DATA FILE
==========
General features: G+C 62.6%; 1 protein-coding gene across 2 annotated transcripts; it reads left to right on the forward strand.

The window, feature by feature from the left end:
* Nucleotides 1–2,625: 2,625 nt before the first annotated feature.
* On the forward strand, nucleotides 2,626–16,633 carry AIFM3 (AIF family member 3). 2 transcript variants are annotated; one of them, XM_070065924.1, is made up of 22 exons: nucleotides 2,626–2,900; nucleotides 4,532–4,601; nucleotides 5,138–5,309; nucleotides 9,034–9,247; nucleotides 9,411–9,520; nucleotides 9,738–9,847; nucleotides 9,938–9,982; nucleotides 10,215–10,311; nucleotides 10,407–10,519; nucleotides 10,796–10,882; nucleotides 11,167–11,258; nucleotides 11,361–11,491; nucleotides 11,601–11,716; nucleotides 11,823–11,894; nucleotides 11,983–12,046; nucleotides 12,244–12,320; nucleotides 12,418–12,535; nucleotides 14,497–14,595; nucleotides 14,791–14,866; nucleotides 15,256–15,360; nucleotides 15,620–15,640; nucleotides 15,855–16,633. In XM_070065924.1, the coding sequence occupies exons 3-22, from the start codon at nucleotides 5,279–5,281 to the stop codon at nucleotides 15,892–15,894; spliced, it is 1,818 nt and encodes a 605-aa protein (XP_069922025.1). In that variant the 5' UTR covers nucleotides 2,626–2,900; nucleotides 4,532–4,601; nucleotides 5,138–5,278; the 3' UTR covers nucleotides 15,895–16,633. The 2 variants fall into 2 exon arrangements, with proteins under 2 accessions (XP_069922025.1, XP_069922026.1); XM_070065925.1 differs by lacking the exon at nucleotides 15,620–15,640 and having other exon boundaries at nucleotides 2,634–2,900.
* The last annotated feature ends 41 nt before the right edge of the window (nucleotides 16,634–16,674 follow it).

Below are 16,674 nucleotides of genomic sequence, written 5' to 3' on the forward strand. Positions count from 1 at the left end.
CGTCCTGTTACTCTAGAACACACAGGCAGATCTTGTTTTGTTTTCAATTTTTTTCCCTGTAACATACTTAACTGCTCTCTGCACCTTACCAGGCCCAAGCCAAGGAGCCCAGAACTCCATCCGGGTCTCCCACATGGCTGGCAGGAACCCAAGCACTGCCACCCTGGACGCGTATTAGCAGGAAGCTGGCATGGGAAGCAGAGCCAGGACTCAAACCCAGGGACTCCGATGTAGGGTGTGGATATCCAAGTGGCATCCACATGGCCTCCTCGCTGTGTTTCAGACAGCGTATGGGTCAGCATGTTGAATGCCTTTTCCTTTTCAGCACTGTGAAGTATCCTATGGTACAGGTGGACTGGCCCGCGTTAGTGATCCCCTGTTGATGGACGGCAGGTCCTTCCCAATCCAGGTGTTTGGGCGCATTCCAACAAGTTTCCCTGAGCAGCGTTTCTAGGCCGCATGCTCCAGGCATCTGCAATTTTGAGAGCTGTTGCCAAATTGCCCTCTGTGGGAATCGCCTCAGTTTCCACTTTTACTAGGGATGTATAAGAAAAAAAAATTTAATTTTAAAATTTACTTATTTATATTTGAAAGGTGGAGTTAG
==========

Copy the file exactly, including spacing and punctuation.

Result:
General features: G+C 62.6%; 1 protein-coding gene across 2 annotated transcripts; it reads left to right on the forward strand.

The window, feature by feature from the left end:
* Nucleotides 1–2,625: 2,625 nt before the first annotated feature.
* On the forward strand, nucleotides 2,626–16,633 carry AIFM3 (AIF family member 3). 2 transcript variants are annotated; one of them, XM_070065924.1, is made up of 22 exons: nucleotides 2,626–2,900; nucleotides 4,532–4,601; nucleotides 5,138–5,309; nucleotides 9,034–9,247; nucleotides 9,411–9,520; nucleotides 9,738–9,847; nucleotides 9,938–9,982; nucleotides 10,215–10,311; nucleotides 10,407–10,519; nucleotides 10,796–10,882; nucleotides 11,167–11,258; nucleotides 11,361–11,491; nucleotides 11,601–11,716; nucleotides 11,823–11,894; nucleotides 11,983–12,046; nucleotides 12,244–12,320; nucleotides 12,418–12,535; nucleotides 14,497–14,595; nucleotides 14,791–14,866; nucleotides 15,256–15,360; nucleotides 15,620–15,640; nucleotides 15,855–16,633. In XM_070065924.1, the coding sequence occupies exons 3-22, from the start codon at nucleotides 5,279–5,281 to the stop codon at nucleotides 15,892–15,894; spliced, it is 1,818 nt and encodes a 605-aa protein (XP_069922025.1). In that variant the 5' UTR covers nucleotides 2,626–2,900; nucleotides 4,532–4,601; nucleotides 5,138–5,278; the 3' UTR covers nucleotides 15,895–16,633. The 2 variants fall into 2 exon arrangements, with proteins under 2 accessions (XP_069922025.1, XP_069922026.1); XM_070065925.1 differs by lacking the exon at nucleotides 15,620–15,640 and having other exon boundaries at nucleotides 2,634–2,900.
* The last annotated feature ends 41 nt before the right edge of the window (nucleotides 16,634–16,674 follow it).

Below are 16,674 nucleotides of genomic sequence, written 5' to 3' on the forward strand. Positions count from 1 at the left end.
CGTCCTGTTACTCTAGAACACACAGGCAGATCTTGTTTTGTTTTCAATTTTTTTCCCTGTAACATACTTAACTGCTCTCTGCACCTTACCAGGCCCAAGCCAAGGAGCCCAGAACTCCATCCGGGTCTCCCACATGGCTGGCAGGAACCCAAGCACTGCCACCCTGGACGCGTATTAGCAGGAAGCTGGCATGGGAAGCAGAGCCAGGACTCAAACCCAGGGACTCCGATGTAGGGTGTGGATATCCAAGTGGCATCCACATGGCCTCCTCGCTGTGTTTCAGACAGCGTATGGGTCAGCATGTTGAATGCCTTTTCCTTTTCAGCACTGTGAAGTATCCTATGGTACAGGTGGACTGGCCCGCGTTAGTGATCCCCTGTTGATGGACGGCAGGTCCTTCCCAATCCAGGTGTTTGGGCGCATTCCAACAAGTTTCCCTGAGCAGCGTTTCTAGGCCGCATGCTCCAGGCATCTGCAATTTTGAGAGCTGTTGCCAAATTGCCCTCTGTGGGAATCGCCTCAGTTTCCACTTTTACTAGGGATGTATAAGAAAAAAAAATTTAATTTTAAAATTTACTTATTTATATTTGAAAGGTGGAGTTAG